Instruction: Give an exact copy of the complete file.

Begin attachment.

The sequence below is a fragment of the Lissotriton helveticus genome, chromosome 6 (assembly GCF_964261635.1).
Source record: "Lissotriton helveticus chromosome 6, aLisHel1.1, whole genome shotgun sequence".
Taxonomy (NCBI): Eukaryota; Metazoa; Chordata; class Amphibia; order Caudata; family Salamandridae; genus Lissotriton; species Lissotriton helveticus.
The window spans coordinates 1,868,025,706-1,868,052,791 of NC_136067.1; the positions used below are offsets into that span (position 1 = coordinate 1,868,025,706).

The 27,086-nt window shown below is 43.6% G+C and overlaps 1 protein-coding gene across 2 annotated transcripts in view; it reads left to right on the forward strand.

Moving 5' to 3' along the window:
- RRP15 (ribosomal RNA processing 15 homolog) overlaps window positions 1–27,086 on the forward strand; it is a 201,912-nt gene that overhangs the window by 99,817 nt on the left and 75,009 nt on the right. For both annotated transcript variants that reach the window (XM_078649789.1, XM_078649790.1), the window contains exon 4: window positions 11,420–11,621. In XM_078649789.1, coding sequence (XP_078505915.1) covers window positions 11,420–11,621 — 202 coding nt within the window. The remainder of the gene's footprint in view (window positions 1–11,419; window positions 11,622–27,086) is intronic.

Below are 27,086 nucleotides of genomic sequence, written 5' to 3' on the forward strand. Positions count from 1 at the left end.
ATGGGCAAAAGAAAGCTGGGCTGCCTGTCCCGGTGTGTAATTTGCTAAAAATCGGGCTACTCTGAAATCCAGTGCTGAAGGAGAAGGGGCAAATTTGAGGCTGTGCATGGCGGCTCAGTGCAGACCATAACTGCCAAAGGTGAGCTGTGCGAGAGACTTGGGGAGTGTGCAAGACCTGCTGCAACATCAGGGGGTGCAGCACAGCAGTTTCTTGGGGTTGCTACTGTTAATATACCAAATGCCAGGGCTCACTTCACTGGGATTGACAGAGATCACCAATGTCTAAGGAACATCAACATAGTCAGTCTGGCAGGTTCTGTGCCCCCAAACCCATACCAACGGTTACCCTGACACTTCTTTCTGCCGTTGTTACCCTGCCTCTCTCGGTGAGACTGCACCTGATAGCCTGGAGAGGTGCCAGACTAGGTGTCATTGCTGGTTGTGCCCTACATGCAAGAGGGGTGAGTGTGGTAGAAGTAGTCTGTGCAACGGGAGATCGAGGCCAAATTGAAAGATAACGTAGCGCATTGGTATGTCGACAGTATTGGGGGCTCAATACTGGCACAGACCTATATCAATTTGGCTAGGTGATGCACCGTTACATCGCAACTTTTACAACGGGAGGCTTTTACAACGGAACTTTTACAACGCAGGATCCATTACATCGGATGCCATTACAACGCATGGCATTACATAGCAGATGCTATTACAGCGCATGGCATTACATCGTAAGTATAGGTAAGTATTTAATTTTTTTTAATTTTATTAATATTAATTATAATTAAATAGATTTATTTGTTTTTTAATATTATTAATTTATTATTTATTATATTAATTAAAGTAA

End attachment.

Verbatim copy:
The sequence below is a fragment of the Lissotriton helveticus genome, chromosome 6 (assembly GCF_964261635.1).
Source record: "Lissotriton helveticus chromosome 6, aLisHel1.1, whole genome shotgun sequence".
Taxonomy (NCBI): Eukaryota; Metazoa; Chordata; class Amphibia; order Caudata; family Salamandridae; genus Lissotriton; species Lissotriton helveticus.
The window spans coordinates 1,868,025,706-1,868,052,791 of NC_136067.1; the positions used below are offsets into that span (position 1 = coordinate 1,868,025,706).

The 27,086-nt window shown below is 43.6% G+C and overlaps 1 protein-coding gene across 2 annotated transcripts in view; it reads left to right on the forward strand.

Moving 5' to 3' along the window:
- RRP15 (ribosomal RNA processing 15 homolog) overlaps window positions 1–27,086 on the forward strand; it is a 201,912-nt gene that overhangs the window by 99,817 nt on the left and 75,009 nt on the right. For both annotated transcript variants that reach the window (XM_078649789.1, XM_078649790.1), the window contains exon 4: window positions 11,420–11,621. In XM_078649789.1, coding sequence (XP_078505915.1) covers window positions 11,420–11,621 — 202 coding nt within the window. The remainder of the gene's footprint in view (window positions 1–11,419; window positions 11,622–27,086) is intronic.

Below are 27,086 nucleotides of genomic sequence, written 5' to 3' on the forward strand. Positions count from 1 at the left end.
ATGGGCAAAAGAAAGCTGGGCTGCCTGTCCCGGTGTGTAATTTGCTAAAAATCGGGCTACTCTGAAATCCAGTGCTGAAGGAGAAGGGGCAAATTTGAGGCTGTGCATGGCGGCTCAGTGCAGACCATAACTGCCAAAGGTGAGCTGTGCGAGAGACTTGGGGAGTGTGCAAGACCTGCTGCAACATCAGGGGGTGCAGCACAGCAGTTTCTTGGGGTTGCTACTGTTAATATACCAAATGCCAGGGCTCACTTCACTGGGATTGACAGAGATCACCAATGTCTAAGGAACATCAACATAGTCAGTCTGGCAGGTTCTGTGCCCCCAAACCCATACCAACGGTTACCCTGACACTTCTTTCTGCCGTTGTTACCCTGCCTCTCTCGGTGAGACTGCACCTGATAGCCTGGAGAGGTGCCAGACTAGGTGTCATTGCTGGTTGTGCCCTACATGCAAGAGGGGTGAGTGTGGTAGAAGTAGTCTGTGCAACGGGAGATCGAGGCCAAATTGAAAGATAACGTAGCGCATTGGTATGTCGACAGTATTGGGGGCTCAATACTGGCACAGACCTATATCAATTTGGCTAGGTGATGCACCGTTACATCGCAACTTTTACAACGGGAGGCTTTTACAACGGAACTTTTACAACGCAGGATCCATTACATCGGATGCCATTACAACGCATGGCATTACATAGCAGATGCTATTACAGCGCATGGCATTACATCGTAAGTATAGGTAAGTATTTAATTTTTTTTAATTTTATTAATATTAATTATAATTAAATAGATTTATTTGTTTTTTAATATTATTAATTTATTATTTATTATATTAATTAAAGTAA